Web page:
Cowes Racing Week
~ "The Voyage Alone in the Yawl Rob Roy, from London to Paris and Back by Havre, the Isle of Wight, South Coast, &C., &C", John MacGregor, 1868
A large number of English idioms and phrases come from the sailing world! If you've ever been told to "pipe down", this phrase comes from the last signal from the Bosun’s pipe each day, which indicated it was the time for lights-out, to quiet down, and time to go to bed. Cowes Week is one of the longest-running and largest regular regattas in the world. Beginning in 1826, the event is held in August each year on the Solent (the area of water between southern England and the Isle of Wight made tricky by strong double tides). "Aye, aye, skipper!" ⛵⛵⛵
Cowes Week is one of the longest-running regular regattas in the world. With 40 daily sailing races, up to 1,000 boats, and 8,000 competitors ranging from Olympic and world-class professionals to weekend sailors, it is the largest sailing regatta of its kind in the world. Having started in 1826, the event is held in August each year on the Solent (the area of water between southern England and the Isle of Wight made tricky by strong double tides).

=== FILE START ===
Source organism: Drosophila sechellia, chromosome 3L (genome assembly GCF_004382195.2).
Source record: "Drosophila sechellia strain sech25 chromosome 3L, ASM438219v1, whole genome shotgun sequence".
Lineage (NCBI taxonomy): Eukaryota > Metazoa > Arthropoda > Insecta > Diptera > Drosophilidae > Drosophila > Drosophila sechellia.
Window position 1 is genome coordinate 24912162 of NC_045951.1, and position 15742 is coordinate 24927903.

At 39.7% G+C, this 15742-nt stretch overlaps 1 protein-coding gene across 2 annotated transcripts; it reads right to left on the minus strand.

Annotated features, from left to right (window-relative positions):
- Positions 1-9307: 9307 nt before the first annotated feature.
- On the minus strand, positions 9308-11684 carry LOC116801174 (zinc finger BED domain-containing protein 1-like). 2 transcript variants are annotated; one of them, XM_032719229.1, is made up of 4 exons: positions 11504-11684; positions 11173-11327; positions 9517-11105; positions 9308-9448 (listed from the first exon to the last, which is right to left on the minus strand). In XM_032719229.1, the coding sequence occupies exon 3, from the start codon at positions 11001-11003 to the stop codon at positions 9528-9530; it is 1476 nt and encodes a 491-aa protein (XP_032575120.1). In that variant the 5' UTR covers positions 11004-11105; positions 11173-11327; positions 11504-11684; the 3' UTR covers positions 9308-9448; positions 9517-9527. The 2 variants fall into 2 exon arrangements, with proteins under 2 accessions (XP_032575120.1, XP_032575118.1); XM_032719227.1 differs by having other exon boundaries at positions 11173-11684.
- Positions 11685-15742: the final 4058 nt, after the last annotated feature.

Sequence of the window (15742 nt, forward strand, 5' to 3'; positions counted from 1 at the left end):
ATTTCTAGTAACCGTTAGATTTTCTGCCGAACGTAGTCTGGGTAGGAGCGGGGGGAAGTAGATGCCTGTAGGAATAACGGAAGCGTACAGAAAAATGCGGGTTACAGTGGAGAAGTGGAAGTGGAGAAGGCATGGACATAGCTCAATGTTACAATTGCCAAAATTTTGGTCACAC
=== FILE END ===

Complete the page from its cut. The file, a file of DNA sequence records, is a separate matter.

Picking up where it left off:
The festival originates from the Prince Regent's interest in yachting which continued after he became George IV in 1820. The first race started at 09:30 on Thursday 10 August 1826 with the prize of a "Gold Cup of the value of £100" and was held under the flag of the Royal Yacht Club, which later became the Royal Yacht Squadron. Another race was held the next day for prize money only (£30 for first place, £20 for second).
This nautical tartan, by Carol A. L. Martin, recalls the designer's sailboat.
For a list of English idioms and sayings that have their origins in sailing, click the sail boats!